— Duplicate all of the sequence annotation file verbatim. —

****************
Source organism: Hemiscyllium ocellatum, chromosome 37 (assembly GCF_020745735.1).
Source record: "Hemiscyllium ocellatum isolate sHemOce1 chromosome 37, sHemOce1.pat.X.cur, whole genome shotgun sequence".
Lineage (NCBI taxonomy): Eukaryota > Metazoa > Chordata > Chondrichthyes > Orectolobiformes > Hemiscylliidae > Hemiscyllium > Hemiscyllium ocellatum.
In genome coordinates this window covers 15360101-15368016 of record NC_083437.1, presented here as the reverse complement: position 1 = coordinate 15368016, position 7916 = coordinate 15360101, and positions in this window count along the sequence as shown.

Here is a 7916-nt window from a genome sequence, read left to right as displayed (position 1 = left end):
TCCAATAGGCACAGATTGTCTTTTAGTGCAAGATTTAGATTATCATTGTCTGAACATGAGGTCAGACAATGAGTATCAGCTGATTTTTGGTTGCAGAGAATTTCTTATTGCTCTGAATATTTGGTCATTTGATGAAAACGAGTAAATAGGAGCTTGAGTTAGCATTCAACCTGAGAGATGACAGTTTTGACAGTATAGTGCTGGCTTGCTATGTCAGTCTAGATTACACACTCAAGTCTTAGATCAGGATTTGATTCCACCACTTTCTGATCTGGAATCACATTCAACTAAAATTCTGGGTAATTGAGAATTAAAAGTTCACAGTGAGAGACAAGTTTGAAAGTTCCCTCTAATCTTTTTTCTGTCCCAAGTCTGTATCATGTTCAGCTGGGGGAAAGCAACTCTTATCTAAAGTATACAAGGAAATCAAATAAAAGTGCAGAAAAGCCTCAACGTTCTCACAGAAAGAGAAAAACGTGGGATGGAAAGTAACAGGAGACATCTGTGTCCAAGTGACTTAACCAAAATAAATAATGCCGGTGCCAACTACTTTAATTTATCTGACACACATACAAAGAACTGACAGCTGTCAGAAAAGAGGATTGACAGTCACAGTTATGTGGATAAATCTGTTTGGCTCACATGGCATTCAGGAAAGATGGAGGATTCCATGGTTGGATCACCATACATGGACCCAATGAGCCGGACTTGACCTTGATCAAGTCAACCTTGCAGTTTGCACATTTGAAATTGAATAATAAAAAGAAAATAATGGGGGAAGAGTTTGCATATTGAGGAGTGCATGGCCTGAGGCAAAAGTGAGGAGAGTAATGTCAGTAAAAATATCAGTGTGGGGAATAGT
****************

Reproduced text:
Source organism: Hemiscyllium ocellatum, chromosome 37 (assembly GCF_020745735.1).
Source record: "Hemiscyllium ocellatum isolate sHemOce1 chromosome 37, sHemOce1.pat.X.cur, whole genome shotgun sequence".
Lineage (NCBI taxonomy): Eukaryota > Metazoa > Chordata > Chondrichthyes > Orectolobiformes > Hemiscylliidae > Hemiscyllium > Hemiscyllium ocellatum.
In genome coordinates this window covers 15360101-15368016 of record NC_083437.1, presented here as the reverse complement: position 1 = coordinate 15368016, position 7916 = coordinate 15360101, and positions in this window count along the sequence as shown.

Here is a 7916-nt window from a genome sequence, read left to right as displayed (position 1 = left end):
TCCAATAGGCACAGATTGTCTTTTAGTGCAAGATTTAGATTATCATTGTCTGAACATGAGGTCAGACAATGAGTATCAGCTGATTTTTGGTTGCAGAGAATTTCTTATTGCTCTGAATATTTGGTCATTTGATGAAAACGAGTAAATAGGAGCTTGAGTTAGCATTCAACCTGAGAGATGACAGTTTTGACAGTATAGTGCTGGCTTGCTATGTCAGTCTAGATTACACACTCAAGTCTTAGATCAGGATTTGATTCCACCACTTTCTGATCTGGAATCACATTCAACTAAAATTCTGGGTAATTGAGAATTAAAAGTTCACAGTGAGAGACAAGTTTGAAAGTTCCCTCTAATCTTTTTTCTGTCCCAAGTCTGTATCATGTTCAGCTGGGGGAAAGCAACTCTTATCTAAAGTATACAAGGAAATCAAATAAAAGTGCAGAAAAGCCTCAACGTTCTCACAGAAAGAGAAAAACGTGGGATGGAAAGTAACAGGAGACATCTGTGTCCAAGTGACTTAACCAAAATAAATAATGCCGGTGCCAACTACTTTAATTTATCTGACACACATACAAAGAACTGACAGCTGTCAGAAAAGAGGATTGACAGTCACAGTTATGTGGATAAATCTGTTTGGCTCACATGGCATTCAGGAAAGATGGAGGATTCCATGGTTGGATCACCATACATGGACCCAATGAGCCGGACTTGACCTTGATCAAGTCAACCTTGCAGTTTGCACATTTGAAATTGAATAATAAAAAGAAAATAATGGGGGAAGAGTTTGCATATTGAGGAGTGCATGGCCTGAGGCAAAAGTGAGGAGAGTAATGTCAGTAAAAATATCAGTGTGGGGAATAGT